Which is it? Black bear or brown bear (grizzly)?
Some brown bears have black fur while some black bears have brown fur, and there are even some blonde bears out there. Watch the video and print and carry the guides to learn the difference between brown (grizzly) and black bears and what to do in the event of an attack.
"By failing to prepare, you are preparing to fail."
~ Benjamin Franklin
Print a copy of the Bear
Why do bears attack?
Bear attacks are rare. However, you should be prepared and remember you are entering the bear's environment. Just like you in your own home, a bear is protective of its space, food sources, and offspring (cubs). However, the bear is wild and its protective instincts can be deadly. Most attacks are defense attacks during a surprise encounter with people. In a split second, a seemingly docile bear can charge at speeds in excess of 30 m.p.h. to attack and stop a perceived threat. That's why it is so important to stay at least 100 yards (a football/soccer field) from bears.
Knowing what to do in the event of a bear attack is crucial. Every bear encounter is different, but the following can help you survive if an attack happens.
The likelihood of an attack drops the further away you stay.
How to react to a charging bear.
If a bear charges you after a surprise encounter, stay still and stand your ground. Most of the time, if you do this, the bear is likely to break off the charge or veer away. This is called a bluff charge. If you run it is likely to trigger a chase response from the bear.
If you are charged by a bear and have bear pepper spray, this is the time to use it. Start spraying the charging bear when it is about 40 feet away.
If the bear continues to charge, it is important, not to drop to the ground and "play dead" too early. Wait until the bear makes contact or the nano-second just before the bear makes contact. Remember, by standing your ground, the bear is likely to break off the charge or veer away.
If the bear makes contact, this is the point where you become passive and "play dead."
Drop to the ground; keep your pack on to protect your back. Lie on your stomach, face down and clasp your hands over the back of your neck with your elbows protecting the sides of your face.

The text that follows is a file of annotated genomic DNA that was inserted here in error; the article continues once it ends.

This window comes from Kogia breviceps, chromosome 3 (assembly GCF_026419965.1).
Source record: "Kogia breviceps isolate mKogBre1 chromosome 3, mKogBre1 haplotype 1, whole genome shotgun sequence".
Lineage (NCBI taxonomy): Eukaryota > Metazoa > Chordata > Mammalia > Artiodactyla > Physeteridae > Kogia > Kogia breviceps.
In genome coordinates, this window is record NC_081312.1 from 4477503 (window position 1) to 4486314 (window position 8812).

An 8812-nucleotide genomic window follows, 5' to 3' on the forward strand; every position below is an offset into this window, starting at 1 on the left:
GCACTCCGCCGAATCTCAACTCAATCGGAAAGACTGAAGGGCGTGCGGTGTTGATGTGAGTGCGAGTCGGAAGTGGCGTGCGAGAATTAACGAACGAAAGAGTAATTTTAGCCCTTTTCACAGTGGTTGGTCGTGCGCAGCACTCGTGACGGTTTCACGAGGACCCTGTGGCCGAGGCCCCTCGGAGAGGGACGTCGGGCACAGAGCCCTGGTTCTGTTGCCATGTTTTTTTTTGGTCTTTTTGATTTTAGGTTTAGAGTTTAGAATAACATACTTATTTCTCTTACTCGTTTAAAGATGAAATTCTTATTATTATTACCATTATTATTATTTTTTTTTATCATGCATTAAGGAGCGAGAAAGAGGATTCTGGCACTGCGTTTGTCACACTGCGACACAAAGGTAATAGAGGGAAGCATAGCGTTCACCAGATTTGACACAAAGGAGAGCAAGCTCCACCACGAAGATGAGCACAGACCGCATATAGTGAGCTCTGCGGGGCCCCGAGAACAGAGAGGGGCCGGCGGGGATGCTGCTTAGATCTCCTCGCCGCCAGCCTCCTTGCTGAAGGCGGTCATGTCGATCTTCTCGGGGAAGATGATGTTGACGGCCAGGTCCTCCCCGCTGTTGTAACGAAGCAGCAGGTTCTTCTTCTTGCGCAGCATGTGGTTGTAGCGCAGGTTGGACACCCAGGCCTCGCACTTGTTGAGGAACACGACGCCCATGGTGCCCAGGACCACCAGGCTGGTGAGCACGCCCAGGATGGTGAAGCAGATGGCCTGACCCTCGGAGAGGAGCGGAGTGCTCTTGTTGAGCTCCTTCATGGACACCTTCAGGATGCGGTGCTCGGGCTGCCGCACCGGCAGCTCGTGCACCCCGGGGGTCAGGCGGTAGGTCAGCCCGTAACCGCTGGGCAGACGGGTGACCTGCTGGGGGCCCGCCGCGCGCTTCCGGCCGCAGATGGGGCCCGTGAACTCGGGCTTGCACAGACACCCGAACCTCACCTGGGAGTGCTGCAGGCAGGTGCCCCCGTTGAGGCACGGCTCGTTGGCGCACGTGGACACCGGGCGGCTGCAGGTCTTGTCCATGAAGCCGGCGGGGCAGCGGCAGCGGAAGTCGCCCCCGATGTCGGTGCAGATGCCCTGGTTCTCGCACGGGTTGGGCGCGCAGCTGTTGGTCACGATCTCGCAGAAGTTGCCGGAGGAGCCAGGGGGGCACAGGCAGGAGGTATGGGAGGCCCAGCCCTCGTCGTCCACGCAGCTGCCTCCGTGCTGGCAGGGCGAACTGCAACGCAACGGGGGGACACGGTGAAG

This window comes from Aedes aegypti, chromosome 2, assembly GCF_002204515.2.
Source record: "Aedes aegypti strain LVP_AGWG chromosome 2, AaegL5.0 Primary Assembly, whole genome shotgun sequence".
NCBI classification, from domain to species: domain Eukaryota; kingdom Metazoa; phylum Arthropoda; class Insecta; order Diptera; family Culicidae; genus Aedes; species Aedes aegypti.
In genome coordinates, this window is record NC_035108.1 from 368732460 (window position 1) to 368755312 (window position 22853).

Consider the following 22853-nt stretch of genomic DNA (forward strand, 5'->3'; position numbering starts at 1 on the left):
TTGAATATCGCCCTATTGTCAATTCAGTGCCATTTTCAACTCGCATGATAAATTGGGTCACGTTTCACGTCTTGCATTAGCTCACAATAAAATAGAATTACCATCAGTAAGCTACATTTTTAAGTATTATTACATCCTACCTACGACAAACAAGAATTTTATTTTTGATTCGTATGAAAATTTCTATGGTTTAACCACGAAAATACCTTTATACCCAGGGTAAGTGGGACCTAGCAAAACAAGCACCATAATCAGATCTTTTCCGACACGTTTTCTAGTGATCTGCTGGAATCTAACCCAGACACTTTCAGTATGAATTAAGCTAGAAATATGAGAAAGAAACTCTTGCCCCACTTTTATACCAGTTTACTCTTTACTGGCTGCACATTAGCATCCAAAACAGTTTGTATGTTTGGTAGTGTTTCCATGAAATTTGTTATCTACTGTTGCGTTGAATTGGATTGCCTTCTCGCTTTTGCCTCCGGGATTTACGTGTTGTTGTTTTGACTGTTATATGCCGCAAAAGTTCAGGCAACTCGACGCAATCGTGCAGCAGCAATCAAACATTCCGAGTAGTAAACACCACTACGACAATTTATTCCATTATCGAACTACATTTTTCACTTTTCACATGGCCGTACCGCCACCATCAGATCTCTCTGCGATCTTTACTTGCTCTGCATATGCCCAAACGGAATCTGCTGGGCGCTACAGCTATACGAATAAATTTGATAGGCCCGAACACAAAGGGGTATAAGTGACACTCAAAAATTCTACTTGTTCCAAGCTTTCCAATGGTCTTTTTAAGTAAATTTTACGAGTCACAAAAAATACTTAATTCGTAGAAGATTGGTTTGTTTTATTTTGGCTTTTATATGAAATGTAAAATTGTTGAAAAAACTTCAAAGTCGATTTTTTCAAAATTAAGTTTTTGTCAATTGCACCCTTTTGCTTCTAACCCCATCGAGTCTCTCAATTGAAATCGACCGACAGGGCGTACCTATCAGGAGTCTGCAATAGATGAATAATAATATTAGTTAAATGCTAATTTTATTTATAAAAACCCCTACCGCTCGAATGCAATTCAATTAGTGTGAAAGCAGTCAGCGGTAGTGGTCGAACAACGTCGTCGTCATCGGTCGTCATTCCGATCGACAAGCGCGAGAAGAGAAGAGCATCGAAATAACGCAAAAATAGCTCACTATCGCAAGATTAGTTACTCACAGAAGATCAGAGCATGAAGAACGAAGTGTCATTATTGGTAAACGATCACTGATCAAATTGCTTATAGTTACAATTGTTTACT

Remain still and stay silent to convince the bear that you are not a threat to it or its cubs.
After the bear leaves, wait several minutes before moving.
Listen and look around cautiously before you get up to make certain the bear is no longer nearby.
If the bear is gone, get up and walk (don't run) out of the area. Remember, the sow grizzly needs time to gather up her cubs which may have climbed trees or hidden in nearby brush.
If you get up too soon, before the sow has had time to gather up her cubs and leave, she may attack again.
During a surprise encounter where the bear is reacting defensively, you should not fight back. Fighting back will only prolong the attack and will likely result in more serious injuries.
Since 1970, in Yellowstone National Park, those that played dead when attacked by a bear during a surprise encounter received only minor injuries 75% of the time. However, those that fought back during surprise encounters received very severe injuries 80% of the time.
If a bear has not reacted aggressively, and has not initiated a charge or otherwise acted defensively, you should back away. Never drop to the ground and "play dead" with a bear that has not been aggressive or defensive.
How to react to a curious or predatory bear.
Being submissive or "playing dead" with a curious bear could cause the bear to become predatory.
A defensive bear will charge almost immediately during a surprise encounter, and will charge with its head low and ears laid back. A curious or predatory bear will persistently approach with its head up and ears erect.
When approached by a curious or predatory bear you should be aggressive and fight back.
Credit: National Park Service
To learn more about bears and bear safety, visit YNP's Bear Safety Page.